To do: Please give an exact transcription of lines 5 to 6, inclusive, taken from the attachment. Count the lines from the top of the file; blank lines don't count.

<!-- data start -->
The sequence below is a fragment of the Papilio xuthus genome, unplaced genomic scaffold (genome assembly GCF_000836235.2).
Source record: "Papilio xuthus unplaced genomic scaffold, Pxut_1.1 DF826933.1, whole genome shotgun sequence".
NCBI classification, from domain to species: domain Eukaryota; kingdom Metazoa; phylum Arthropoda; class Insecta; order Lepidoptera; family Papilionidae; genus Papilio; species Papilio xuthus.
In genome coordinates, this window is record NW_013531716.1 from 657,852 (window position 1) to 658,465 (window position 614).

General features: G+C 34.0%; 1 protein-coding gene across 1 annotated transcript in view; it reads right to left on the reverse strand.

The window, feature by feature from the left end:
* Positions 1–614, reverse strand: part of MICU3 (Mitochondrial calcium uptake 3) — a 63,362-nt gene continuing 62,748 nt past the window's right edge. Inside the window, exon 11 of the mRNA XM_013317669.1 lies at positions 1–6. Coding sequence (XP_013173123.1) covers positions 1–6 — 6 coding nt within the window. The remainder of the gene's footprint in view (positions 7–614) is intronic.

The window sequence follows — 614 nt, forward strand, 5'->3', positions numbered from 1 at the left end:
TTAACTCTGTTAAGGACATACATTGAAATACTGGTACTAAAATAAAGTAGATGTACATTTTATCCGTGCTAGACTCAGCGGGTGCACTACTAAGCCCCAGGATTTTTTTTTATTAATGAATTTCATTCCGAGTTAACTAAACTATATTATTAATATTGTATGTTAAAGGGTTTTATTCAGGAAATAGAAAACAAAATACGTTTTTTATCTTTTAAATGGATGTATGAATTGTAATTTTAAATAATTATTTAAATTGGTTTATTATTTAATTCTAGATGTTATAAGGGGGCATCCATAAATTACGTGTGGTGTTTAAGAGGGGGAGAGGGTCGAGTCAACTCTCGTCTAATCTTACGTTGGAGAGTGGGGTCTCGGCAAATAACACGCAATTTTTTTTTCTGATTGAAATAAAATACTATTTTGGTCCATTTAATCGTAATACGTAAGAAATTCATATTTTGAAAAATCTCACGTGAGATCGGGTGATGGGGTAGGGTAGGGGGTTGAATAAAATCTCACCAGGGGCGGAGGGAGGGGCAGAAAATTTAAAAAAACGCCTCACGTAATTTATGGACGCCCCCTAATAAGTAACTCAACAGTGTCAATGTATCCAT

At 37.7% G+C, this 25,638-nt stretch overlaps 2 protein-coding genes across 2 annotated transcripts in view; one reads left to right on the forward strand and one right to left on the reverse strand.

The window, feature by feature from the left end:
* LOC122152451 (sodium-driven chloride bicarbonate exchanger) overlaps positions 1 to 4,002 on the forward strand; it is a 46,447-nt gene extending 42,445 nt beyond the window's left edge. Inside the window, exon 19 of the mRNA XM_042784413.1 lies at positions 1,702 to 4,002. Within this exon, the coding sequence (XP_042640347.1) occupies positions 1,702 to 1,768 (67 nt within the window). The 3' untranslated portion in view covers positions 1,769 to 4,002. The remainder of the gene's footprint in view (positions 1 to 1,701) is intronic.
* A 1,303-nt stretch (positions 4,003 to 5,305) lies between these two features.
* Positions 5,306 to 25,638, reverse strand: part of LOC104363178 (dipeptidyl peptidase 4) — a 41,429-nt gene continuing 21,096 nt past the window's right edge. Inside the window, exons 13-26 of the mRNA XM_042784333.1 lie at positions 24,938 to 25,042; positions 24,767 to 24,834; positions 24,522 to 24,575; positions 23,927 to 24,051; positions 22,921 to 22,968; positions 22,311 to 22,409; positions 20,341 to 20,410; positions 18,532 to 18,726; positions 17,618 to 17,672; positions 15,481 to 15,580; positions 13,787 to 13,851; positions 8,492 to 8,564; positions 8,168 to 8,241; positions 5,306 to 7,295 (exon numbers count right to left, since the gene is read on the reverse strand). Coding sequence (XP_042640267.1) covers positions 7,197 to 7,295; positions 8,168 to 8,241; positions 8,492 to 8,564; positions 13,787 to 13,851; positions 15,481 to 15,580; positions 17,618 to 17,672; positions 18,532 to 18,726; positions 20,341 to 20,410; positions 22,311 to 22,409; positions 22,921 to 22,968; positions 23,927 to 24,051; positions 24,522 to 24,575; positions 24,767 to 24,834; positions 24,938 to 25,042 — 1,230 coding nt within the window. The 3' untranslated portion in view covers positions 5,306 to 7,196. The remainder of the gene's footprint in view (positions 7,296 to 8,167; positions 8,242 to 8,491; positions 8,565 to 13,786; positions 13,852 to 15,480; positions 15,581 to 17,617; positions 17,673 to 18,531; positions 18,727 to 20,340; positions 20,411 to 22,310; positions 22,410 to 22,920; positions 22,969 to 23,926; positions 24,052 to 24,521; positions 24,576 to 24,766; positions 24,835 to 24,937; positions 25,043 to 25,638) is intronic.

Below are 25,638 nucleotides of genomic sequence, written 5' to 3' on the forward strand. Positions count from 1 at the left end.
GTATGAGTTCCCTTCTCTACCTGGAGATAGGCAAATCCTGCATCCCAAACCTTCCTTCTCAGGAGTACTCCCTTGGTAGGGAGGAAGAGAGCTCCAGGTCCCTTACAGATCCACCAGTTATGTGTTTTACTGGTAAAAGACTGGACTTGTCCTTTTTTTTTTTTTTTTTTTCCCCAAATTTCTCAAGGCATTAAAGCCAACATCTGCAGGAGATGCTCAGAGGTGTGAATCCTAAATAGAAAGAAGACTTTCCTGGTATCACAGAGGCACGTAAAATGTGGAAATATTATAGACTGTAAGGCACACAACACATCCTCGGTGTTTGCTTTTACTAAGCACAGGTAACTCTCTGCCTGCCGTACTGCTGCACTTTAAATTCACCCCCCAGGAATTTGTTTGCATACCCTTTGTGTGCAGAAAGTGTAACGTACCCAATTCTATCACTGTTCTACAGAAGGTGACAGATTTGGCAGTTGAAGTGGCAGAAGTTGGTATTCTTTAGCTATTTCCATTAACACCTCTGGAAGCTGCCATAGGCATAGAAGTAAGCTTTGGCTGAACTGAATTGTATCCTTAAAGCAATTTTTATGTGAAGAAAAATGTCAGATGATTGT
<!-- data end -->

General features: G+C 34.0%; 1 protein-coding gene across 1 annotated transcript in view; it reads right to left on the reverse strand.

The window, feature by feature from the left end: